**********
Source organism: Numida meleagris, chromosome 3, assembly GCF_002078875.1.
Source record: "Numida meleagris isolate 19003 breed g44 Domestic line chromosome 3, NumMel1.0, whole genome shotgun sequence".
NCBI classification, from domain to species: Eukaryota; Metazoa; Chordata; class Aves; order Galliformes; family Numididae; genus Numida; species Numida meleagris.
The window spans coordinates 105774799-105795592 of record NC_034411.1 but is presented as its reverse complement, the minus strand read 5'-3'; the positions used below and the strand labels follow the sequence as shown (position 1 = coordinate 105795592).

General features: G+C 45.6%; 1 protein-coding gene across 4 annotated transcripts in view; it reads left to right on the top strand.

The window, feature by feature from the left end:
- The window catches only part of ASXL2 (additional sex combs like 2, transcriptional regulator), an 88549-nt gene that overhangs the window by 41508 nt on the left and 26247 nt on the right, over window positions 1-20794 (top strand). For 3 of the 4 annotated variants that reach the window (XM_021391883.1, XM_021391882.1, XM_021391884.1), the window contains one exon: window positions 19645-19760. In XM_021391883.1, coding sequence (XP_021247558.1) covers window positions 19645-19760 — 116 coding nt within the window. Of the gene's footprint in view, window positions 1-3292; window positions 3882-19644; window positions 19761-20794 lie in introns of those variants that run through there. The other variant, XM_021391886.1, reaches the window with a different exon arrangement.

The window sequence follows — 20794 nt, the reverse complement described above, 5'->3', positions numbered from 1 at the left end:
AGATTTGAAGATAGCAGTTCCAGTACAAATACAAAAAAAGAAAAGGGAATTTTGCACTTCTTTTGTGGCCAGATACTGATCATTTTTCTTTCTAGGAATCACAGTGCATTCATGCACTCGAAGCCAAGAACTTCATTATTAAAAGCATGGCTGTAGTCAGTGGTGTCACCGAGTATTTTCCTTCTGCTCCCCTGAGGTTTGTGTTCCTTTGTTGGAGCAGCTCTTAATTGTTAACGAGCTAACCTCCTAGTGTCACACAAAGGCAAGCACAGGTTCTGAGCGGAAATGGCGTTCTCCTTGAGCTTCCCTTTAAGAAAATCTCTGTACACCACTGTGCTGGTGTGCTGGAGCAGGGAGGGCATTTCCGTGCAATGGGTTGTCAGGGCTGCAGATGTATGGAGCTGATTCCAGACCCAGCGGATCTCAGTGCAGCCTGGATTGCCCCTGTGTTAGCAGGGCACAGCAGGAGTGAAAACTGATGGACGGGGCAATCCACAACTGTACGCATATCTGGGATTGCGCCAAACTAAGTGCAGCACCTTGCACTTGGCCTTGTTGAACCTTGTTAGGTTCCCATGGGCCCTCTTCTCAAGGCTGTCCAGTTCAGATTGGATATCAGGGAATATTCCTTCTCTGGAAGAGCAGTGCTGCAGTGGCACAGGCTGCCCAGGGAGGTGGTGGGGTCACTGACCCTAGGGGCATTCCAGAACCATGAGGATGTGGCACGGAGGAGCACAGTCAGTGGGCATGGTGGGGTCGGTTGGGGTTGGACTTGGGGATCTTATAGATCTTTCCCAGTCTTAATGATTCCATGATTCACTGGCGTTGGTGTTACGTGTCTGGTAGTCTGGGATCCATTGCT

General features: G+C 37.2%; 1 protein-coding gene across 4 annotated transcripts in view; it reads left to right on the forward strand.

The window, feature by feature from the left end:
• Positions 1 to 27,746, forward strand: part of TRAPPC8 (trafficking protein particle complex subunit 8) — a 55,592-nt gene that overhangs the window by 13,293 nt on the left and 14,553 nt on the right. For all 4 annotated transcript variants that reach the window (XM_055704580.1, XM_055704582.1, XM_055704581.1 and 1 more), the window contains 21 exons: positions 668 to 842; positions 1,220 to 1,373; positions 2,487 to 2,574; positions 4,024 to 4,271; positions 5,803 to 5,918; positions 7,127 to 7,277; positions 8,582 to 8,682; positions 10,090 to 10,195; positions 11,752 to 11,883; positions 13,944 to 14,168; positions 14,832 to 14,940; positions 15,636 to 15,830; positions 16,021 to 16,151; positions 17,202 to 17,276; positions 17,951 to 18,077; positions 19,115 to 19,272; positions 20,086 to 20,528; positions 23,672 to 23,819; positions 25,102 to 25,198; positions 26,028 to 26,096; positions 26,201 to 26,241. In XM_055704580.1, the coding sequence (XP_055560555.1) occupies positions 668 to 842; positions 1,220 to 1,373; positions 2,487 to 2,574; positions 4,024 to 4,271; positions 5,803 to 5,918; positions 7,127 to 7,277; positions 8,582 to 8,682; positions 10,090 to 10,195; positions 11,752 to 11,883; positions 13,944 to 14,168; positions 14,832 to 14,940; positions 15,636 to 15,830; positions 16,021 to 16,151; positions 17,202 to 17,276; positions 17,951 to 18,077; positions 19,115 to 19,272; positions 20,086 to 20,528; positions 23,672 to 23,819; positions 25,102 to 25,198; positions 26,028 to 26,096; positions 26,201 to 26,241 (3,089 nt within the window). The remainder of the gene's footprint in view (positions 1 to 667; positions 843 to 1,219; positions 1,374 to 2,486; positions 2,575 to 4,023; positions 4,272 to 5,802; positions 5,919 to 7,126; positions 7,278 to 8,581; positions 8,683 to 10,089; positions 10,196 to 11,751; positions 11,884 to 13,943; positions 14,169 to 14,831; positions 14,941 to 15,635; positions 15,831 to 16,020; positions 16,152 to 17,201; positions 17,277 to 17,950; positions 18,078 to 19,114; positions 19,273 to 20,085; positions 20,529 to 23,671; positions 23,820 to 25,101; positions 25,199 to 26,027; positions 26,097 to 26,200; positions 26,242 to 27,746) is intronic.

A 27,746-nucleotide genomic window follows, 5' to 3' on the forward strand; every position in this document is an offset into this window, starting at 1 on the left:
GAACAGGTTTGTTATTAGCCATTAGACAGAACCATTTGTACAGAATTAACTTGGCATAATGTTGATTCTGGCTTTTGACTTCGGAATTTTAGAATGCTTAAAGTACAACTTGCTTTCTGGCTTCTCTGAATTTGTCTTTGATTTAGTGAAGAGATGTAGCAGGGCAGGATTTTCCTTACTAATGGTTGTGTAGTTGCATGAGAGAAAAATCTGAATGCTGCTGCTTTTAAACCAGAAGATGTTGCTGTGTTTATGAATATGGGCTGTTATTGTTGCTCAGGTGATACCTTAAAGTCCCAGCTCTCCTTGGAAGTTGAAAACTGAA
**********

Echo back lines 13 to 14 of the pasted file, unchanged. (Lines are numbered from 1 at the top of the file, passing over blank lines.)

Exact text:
A 27,746-nucleotide genomic window follows, 5' to 3' on the forward strand; every position in this document is an offset into this window, starting at 1 on the left:
GAACAGGTTTGTTATTAGCCATTAGACAGAACCATTTGTACAGAATTAACTTGGCATAATGTTGATTCTGGCTTTTGACTTCGGAATTTTAGAATGCTTAAAGTACAACTTGCTTTCTGGCTTCTCTGAATTTGTCTTTGATTTAGTGAAGAGATGTAGCAGGGCAGGATTTTCCTTACTAATGGTTGTGTAGTTGCATGAGAGAAAAATCTGAATGCTGCTGCTTTTAAACCAGAAGATGTTGCTGTGTTTATGAATATGGGCTGTTATTGTTGCTCAGGTGATACCTTAAAGTCCCAGCTCTCCTTGGAAGTTGAAAACTGAA